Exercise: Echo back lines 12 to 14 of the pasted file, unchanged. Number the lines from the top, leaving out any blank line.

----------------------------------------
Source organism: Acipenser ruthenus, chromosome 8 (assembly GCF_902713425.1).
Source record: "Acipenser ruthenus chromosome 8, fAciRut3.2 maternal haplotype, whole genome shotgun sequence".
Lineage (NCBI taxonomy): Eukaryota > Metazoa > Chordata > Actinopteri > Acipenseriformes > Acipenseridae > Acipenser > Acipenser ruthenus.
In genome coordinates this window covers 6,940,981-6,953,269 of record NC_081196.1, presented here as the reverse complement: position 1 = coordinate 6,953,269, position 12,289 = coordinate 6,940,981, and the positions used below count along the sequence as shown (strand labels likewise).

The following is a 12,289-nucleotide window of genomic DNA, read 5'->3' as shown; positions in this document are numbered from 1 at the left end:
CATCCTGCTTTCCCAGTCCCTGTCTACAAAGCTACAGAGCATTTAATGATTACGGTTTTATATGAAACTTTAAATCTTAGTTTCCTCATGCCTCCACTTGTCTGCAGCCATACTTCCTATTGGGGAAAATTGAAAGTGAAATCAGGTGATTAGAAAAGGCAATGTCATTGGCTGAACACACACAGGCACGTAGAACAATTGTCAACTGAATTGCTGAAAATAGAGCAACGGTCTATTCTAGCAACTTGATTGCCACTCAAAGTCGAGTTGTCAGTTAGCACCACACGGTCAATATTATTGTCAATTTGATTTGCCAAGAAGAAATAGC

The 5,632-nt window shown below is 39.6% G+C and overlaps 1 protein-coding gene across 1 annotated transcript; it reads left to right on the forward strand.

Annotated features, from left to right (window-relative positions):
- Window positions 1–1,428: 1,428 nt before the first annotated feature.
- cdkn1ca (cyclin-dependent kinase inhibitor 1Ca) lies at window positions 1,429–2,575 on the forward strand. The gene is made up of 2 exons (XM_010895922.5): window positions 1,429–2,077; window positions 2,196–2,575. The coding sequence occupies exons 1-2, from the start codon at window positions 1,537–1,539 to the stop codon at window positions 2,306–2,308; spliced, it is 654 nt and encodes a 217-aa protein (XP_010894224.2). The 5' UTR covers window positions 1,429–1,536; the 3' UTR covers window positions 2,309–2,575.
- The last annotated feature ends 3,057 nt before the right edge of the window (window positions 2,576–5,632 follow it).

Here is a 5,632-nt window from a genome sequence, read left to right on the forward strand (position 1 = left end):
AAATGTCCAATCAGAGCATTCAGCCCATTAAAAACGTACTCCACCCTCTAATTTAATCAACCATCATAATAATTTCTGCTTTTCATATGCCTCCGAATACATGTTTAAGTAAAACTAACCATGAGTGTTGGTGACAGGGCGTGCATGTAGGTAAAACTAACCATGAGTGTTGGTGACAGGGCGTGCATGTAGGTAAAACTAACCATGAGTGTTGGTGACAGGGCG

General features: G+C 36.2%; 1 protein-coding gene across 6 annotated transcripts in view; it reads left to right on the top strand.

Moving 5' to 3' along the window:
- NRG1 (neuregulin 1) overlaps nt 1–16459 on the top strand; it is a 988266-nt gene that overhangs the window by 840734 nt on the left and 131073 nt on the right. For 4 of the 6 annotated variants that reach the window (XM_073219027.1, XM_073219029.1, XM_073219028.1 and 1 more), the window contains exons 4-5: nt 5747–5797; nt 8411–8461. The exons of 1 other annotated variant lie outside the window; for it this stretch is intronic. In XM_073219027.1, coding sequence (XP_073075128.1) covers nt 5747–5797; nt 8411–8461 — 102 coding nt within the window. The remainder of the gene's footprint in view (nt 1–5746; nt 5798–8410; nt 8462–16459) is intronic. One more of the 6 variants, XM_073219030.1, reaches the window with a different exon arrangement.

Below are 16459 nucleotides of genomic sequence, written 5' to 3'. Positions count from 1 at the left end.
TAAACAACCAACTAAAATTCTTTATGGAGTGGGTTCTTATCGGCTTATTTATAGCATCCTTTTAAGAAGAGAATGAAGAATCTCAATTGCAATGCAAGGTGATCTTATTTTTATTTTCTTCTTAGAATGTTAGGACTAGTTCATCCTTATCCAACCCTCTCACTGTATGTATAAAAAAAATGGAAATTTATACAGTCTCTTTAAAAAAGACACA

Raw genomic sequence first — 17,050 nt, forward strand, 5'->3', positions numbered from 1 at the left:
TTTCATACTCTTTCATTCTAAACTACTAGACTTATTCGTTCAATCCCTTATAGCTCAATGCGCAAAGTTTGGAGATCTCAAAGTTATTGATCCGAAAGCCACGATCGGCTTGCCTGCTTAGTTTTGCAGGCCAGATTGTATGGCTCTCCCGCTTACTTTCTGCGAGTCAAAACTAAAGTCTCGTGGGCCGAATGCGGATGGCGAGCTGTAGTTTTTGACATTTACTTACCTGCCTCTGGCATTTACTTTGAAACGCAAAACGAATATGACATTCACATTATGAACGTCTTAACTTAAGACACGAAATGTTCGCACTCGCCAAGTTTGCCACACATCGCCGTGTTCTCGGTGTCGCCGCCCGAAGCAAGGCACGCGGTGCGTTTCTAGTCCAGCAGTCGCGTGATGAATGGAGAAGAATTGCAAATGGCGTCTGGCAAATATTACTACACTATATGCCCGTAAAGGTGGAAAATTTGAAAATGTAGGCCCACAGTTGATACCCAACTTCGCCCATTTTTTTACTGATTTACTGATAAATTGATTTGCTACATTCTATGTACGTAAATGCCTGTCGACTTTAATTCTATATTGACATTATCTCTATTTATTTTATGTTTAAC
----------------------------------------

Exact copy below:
Here is a 5,632-nt window from a genome sequence, read left to right on the forward strand (position 1 = left end):
AAATGTCCAATCAGAGCATTCAGCCCATTAAAAACGTACTCCACCCTCTAATTTAATCAACCATCATAATAATTTCTGCTTTTCATATGCCTCCGAATACATGTTTAAGTAAAACTAACCATGAGTGTTGGTGACAGGGCGTGCATGTAGGTAAAACTAACCATGAGTGTTGGTGACAGGGCGTGCATGTAGGTAAAACTAACCATGAGTGTTGGTGACAGGGCG

General features: G+C 36.2%; 1 protein-coding gene across 6 annotated transcripts in view; it reads left to right on the top strand.